All in all, I was happy with them. They were relatively easy to make, quicker than other meal kits, and they were tasty. The portions were also OK – though in some cases this was because of the empty carbs (just look at the size of that garlic bread in comparison to the beef!).
Cancelling the service was also very easy – just do it online. A week after I cancelled, I got an offer to come back and get 6 free meals. Alas, I can’t find three meals that two of us would like in the upcoming menus.
Tacos & fajitas seem to be one of the most common meals offered by meal kit companies. I’ve ordered them a few times, simply because I didn’t see anything else they offered that we might like, but it’s not a top choice for me. I can get three ready-made tacos of a similar size at the Mexican Restaurant in the corner for $13, and I don’t have to spend the time cooking them. Or, of course, I can make them myself for a few dollars.
Still, some of the taco recipes I’ve made have been good and I’m always up for a discovery. This recipe for carne asada fajitas with pickled onions and lime cream, however, did not produce one. The tacos/fajitas were pretty straightforward and just OK flavor wise – indeed, they might have been better without the southwestern flavoring.
They were fairly easy and quick to make and at $13 for a meal for six tacos, they were pretty cheap.
I got this kit for free, with a special one-time code that someone gave me. The regular cost for the two serving kit is $13, including shipping. Use this link to get $20 off your first box.
Sometimes a meal kit fails you, and sometimes you fail a meal kit. This time I think both of us failed each other. I think this could have been a pretty good meal kit if I’d had all of the ingredients, and if I had been more careful while putting it together. As things were, my husband got a decent sandwich – but not really a sloppy joe – and I got to eat the remaining filling with a spoon. At least it was pretty tasty.
This EveryPlate kit consists of ground pork which is supposed to be cooked with BBQ sauce and ketchup, potato buns, an onion to quickly pickle and sweet potatoes to bake. One of the two packets of BBQ sauce my kit came with was open, so I had to toss it away. Unfortunately, when I went to make the pork, I realized I didn’t have any more BBQ sauce at home. Even worse, the kit called for using my own ketchup – and I was also out of it. At the end, I was only able to cook the ground pork in a the single packet of BBQ sauce. Amazingly, this still gave a very nice flavor to the pork.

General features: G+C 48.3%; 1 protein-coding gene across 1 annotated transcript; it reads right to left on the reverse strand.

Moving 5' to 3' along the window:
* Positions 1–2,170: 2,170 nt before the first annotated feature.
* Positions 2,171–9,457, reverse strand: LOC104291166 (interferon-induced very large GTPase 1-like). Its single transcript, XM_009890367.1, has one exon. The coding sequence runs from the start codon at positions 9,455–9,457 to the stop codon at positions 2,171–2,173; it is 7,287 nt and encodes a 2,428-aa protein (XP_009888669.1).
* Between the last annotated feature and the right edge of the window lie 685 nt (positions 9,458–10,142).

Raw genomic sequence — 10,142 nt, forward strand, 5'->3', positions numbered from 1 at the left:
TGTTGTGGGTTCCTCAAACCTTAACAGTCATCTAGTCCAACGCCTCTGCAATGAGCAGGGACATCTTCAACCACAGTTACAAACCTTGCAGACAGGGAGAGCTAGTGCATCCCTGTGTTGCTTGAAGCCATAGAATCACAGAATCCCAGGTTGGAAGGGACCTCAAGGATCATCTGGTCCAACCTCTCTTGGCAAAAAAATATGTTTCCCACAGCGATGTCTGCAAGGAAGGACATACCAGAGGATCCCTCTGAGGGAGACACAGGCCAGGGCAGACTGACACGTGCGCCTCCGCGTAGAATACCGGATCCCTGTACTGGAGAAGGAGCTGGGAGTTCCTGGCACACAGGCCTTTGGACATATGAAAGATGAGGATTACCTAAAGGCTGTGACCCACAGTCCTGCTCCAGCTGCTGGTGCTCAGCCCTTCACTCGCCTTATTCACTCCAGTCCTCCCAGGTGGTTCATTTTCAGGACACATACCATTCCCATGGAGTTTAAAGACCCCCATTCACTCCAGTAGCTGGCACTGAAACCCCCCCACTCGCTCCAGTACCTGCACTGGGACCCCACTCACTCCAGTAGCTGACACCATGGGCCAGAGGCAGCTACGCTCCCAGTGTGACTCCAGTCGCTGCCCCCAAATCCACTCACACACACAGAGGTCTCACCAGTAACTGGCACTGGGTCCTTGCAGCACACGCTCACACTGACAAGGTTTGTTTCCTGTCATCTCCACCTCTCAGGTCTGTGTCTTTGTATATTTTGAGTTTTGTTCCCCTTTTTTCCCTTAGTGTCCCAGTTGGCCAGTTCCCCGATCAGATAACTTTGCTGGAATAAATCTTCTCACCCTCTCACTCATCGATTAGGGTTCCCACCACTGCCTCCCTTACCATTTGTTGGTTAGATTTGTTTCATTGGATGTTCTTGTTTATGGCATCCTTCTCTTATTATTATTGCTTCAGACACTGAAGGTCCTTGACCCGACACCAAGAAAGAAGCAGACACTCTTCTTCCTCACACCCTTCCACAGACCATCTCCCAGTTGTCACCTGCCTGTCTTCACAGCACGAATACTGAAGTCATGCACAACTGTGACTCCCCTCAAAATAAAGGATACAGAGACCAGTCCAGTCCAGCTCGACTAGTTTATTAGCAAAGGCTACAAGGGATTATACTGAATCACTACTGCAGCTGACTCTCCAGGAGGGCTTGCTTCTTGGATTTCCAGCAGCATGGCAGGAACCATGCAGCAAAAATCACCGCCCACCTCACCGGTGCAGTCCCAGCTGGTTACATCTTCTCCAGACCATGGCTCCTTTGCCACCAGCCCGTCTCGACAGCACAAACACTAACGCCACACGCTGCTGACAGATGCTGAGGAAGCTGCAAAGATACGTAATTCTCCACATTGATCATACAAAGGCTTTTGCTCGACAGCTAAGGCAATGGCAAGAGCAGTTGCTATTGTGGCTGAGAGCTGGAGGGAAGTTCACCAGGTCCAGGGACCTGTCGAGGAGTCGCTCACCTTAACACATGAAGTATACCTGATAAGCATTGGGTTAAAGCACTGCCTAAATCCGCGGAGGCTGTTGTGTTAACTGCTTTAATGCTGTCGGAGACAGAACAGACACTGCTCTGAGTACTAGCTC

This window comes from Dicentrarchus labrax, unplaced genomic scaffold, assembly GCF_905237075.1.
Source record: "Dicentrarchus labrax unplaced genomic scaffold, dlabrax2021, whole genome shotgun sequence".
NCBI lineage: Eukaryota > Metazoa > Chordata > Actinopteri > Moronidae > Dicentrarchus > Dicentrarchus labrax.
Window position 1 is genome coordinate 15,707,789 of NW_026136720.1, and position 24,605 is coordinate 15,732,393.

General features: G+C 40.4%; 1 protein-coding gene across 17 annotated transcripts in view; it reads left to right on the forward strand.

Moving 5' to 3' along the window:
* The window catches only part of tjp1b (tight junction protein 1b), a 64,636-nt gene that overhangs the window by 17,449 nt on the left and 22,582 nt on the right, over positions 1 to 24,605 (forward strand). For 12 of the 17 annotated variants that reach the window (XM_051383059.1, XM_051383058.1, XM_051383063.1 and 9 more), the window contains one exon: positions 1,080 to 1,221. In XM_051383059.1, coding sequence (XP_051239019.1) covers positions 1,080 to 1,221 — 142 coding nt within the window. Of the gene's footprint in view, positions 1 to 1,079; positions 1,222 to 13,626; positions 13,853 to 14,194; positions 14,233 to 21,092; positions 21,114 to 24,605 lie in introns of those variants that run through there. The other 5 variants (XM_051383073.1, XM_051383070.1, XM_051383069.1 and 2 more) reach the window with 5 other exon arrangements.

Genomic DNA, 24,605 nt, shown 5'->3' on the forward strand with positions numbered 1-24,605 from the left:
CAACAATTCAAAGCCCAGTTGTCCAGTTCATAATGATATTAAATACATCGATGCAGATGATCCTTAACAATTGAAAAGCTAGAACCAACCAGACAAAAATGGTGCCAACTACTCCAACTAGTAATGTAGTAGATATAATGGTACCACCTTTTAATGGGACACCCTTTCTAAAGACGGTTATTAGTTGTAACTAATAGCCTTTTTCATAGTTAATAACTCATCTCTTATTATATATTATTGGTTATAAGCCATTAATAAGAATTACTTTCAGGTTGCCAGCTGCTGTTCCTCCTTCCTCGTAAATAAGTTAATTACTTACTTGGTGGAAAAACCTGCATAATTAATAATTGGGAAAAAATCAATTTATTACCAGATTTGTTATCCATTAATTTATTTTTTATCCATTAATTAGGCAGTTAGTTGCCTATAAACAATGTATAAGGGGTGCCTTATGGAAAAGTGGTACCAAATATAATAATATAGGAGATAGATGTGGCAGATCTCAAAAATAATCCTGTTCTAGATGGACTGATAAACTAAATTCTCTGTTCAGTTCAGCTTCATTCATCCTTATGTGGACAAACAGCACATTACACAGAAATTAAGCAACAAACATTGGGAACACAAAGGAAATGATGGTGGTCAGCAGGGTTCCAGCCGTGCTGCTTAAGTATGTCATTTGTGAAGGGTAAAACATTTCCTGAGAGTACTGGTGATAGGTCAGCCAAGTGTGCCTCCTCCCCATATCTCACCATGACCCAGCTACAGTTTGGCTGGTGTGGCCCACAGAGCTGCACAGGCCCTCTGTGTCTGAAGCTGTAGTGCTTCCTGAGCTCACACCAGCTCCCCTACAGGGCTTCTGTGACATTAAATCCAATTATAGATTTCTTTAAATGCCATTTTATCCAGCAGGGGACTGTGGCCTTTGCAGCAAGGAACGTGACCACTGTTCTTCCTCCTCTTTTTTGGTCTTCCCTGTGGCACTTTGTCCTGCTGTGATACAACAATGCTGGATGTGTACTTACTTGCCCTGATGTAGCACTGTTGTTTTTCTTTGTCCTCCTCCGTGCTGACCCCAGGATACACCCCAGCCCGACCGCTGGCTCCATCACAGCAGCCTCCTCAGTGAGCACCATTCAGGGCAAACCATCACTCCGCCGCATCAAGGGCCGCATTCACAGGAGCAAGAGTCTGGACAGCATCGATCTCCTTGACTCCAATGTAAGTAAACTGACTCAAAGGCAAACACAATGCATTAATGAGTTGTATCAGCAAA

I didn’t try the pickled onions, but my husband raved about them. I’m thus including the recipe below.
As for the buns, I burnt my first two when I put them in the toaster – and then dropped them (thus my lack of a sandwich myself). I also managed to burn the sweet potatoes. Indeed, one of the things that did not work with this kit is that the sweet potatoes require that you preheat the oven (something which takes at least 15-20 minutes) and then you cook them for 20-25 minutes. The rest of the meal takes a very short time to make. So we were ready to eat far before the sweet potatoes were ready – which is why I forgot about them.
I got this kit for free, with a special one-time code that someone gave me. The regular cost for the two serving kit is $13, including shipping. Use this link to get $20 off your first box.
Quick Pickled Onions
- 1/4 cup thinly sliced red onion
- 1/4 tsp sugar
- juice from one lime
- pinch of salt
Combine all ingredients in a bowl. Let to pickle for at least 10 minutes.
- drizzle of oil
- 1 red onion, chopped
- salt & pepper to taste
- 3 cloves garlic, minced
- 1 lb ground pork
- 1/3 cup BBQ sauce
- 1/4 cup Ketchup
- 1/3 cup water
- 1 tsp lime juice
Heat oil in a large saute pan over medium-high heat. Add the onion, season with salt & pepper, and fry, stirring frequently, until soft – 4-5 minutes. Add the minced garlic and cook for 30 seconds. Add the ground pork and cook, stirring and separating, until browned, about 4-5 minutes. Add the bbq sauce, ketchup, water and lime juice. Cook, stirring frequently, until it thickens. Taste and adjust seasoning. Serve in burger buns topped with the pickled onions.
Last week I tried EveryPlate meal kits. At $39 a week for three 2-serving meals, it’s one of the cheapest services out there – though when shipping is included each portion is $6.50, not the $5 they advertise. Premium dishes (those including steak, I’m guessing) are $3 more pp, or $9.50. My first week was free, as I got a one-time promo code from a current user.
Of the three meals I had, the Steak Tagliata with Tomato Jam, Creamy Kale and Garlic Bread (a premium kit) was by far the best and as good as any meal I’ve gotten in a meal kit. The beef was ranch steak, a cut I’ve mostly gotten in meal kits, and it was tender and delicious – certainly a cut above the meat I get at Safeway. I also very much enjoy the tomato jam. It was easy to make and delicious. There was too much of it for the steak – but I liked it so much that I ate it by itself.